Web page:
Sacred space

‘Wherever you are can be a sacred space, if you’re there in a relaxed and serene way, following your breathing and keeping your concentration on whatever you’re doing.’

Thich Nhat Hanh

Most of us can probably think of places which feel special to us in some way. It could be a place of worship, which is set aside for religious ceremonies on a regular basis. Often, these spaces are designed to allow us an opportunity to step away from our everyday concerns, to become more centered and focused, and to celebrate with others who are also like-minded.

A sacred space can also be a favourite place in nature – perhaps somewhere we like to visit on a regular basis to get away from everyday stressors, where we can feel connected to something greater, ancient and more expansive than the constant stream of slightly anxious thoughts in our mind. Or it could be a place we have only been to once, but which we experienced as a significant moment in our lives.

Thich Nhat Hanh invites us to expand our sense of the sacred, to also include everyday moments where we are present. It seems that for him, the sacred is defined by our sense of presence, rather than being limited to special places and times outside our everyday lives. On the one hand, this feels very open and invitational. We’re not tied to certain dogmas, to following a set of rules and rituals, or needing to be at a defined place at a certain time.

On the other hand, it could be a challenge to find the sacred in places we don’t usually think of – in the midst of a traffic jam, perhaps, or lying awake at night, or being busy at work. Can those moments really be a sacred place for us as well – if we are aware of our breath, and focused on whatever we’re doing, and go about our tasks in a relaxed and serene way? How would it feel, to live life in this way, with the possibility of a sacred space wherever we happen to be?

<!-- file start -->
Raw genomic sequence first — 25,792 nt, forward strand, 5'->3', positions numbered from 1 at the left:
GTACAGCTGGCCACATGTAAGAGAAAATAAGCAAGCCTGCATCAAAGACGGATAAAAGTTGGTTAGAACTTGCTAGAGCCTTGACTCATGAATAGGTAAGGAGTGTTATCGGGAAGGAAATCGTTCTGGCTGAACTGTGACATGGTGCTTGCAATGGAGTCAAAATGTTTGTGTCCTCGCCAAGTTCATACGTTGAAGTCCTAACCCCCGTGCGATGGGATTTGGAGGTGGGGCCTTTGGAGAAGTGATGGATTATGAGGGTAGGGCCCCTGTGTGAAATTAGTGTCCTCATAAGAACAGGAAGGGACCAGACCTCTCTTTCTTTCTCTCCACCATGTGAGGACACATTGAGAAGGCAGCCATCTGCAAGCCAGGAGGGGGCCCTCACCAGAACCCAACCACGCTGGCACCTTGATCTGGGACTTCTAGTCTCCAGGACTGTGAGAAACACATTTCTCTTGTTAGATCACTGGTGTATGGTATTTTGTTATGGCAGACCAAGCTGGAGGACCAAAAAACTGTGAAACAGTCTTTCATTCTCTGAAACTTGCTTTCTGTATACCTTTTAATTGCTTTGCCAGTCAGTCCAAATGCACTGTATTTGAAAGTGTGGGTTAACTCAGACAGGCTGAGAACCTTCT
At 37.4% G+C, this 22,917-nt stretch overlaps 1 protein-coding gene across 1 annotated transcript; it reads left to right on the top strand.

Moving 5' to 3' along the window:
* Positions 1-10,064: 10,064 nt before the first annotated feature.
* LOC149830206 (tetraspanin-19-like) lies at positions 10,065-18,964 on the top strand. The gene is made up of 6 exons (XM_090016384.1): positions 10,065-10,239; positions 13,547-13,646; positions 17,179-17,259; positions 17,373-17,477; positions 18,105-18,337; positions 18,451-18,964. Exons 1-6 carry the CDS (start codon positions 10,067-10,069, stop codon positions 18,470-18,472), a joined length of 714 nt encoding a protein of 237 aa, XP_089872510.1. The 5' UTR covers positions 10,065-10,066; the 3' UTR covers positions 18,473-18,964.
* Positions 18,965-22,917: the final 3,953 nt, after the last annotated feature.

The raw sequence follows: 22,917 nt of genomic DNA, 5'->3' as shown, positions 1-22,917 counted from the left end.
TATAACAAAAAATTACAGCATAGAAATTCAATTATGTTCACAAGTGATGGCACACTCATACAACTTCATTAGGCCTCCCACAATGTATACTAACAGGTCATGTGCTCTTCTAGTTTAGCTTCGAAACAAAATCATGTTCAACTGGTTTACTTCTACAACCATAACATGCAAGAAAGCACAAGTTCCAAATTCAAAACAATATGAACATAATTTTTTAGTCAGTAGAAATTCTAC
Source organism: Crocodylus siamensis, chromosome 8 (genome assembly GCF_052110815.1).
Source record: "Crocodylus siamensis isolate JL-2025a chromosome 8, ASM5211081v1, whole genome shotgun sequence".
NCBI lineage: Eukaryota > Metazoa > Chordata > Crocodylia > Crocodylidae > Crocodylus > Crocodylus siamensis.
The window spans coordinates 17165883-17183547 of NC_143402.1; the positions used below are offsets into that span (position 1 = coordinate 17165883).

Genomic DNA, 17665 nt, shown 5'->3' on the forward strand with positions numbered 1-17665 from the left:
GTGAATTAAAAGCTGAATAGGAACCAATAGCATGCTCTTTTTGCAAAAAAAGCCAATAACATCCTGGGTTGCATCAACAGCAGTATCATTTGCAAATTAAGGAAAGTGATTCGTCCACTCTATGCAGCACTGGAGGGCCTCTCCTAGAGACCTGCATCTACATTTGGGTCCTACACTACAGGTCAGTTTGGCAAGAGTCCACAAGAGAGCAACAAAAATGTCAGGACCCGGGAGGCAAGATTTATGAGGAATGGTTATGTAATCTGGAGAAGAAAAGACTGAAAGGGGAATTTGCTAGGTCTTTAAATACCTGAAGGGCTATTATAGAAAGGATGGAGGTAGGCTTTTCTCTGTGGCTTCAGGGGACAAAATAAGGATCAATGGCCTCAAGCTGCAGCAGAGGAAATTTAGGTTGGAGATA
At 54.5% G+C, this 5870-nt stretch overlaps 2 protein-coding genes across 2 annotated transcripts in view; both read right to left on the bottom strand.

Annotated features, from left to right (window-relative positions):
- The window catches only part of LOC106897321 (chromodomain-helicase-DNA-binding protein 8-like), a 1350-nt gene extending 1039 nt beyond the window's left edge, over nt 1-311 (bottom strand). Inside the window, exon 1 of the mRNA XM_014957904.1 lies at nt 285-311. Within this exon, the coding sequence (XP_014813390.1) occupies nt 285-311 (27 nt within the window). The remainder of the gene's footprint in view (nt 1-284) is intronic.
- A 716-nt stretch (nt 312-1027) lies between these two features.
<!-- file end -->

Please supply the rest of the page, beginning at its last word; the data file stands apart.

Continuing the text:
What is your sacred space? Do you have one that immediately comes to mind, or perhaps a few? Take a few moments to meditate on your sacred space, and allow yourself to be present to whatever emerges for you.

Mindfulness practice idea:

Each day, choose one moment, and allow yourself to be present with the breath, as much as possible in the moment. Does this feel sacred to you in some way?

Anja Tanhane

Silence – Part 2

‘If you feel that your dreams aren’t coming true, you might think you need to do more, or to think and strategise more. In fact, what you might need is less – less noise coming to you from both inside and outside – so that you have space for your heart’s truest intention to germinate and flourish.’

Thich Nhat Hanh

Us humans can be contradictory creatures at times. We might wish we had more ‘space to breathe’ in our lives, but then fill up every available moment with checking our smart phones, watching TV, playing online games, or endlessly rehashing old conversations in our minds and planning ahead in microscopic detail. It’s tempting to think that finding that ‘magic something’ to add into our lives will suddenly improve it. And it’s true that at times, an important ingredient might be missing – such as enough exercise, or time to read a book, or going to a workshop or a class which is meaningful to you.

Other times, however, we already have everything we need – if anything, our lives are overfull. Life is crowding in on us – there are demands coming from all directions, we’re busy rushing from one task to the next, our minds are crowded with internal and external noise, and there is little time to pause and reflect on life. When this way of life becomes chronic, we may well find ourselves asking – ‘is that all there is to life?’